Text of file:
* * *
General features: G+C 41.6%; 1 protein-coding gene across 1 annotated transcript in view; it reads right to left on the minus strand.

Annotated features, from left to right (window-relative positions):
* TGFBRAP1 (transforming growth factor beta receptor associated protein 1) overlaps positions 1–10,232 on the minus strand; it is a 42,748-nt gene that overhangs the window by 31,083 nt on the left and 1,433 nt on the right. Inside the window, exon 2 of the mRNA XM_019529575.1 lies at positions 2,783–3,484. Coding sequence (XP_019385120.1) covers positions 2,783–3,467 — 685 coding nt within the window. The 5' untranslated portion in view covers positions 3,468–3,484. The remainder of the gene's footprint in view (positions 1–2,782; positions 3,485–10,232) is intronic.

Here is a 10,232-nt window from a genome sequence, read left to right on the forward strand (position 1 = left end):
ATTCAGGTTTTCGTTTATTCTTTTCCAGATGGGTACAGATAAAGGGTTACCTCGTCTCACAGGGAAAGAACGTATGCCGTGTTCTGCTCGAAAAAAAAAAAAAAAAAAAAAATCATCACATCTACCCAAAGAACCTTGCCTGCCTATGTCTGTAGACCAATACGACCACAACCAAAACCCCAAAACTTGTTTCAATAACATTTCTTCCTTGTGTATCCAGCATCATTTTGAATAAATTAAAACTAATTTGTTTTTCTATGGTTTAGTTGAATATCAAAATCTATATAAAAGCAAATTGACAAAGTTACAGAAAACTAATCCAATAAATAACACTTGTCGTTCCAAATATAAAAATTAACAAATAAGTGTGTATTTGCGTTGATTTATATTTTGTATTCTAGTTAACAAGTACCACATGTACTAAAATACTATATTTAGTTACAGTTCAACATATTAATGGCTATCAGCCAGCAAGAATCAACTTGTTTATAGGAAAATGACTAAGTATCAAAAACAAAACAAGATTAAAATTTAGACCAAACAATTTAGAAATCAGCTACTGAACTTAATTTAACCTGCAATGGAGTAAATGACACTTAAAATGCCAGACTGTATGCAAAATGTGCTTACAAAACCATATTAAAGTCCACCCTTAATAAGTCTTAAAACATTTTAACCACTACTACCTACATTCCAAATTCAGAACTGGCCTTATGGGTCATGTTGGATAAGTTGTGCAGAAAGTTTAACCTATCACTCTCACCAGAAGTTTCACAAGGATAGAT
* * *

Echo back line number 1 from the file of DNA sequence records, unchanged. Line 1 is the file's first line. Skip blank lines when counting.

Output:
General features: G+C 41.6%; 1 protein-coding gene across 1 annotated transcript in view; it reads right to left on the minus strand.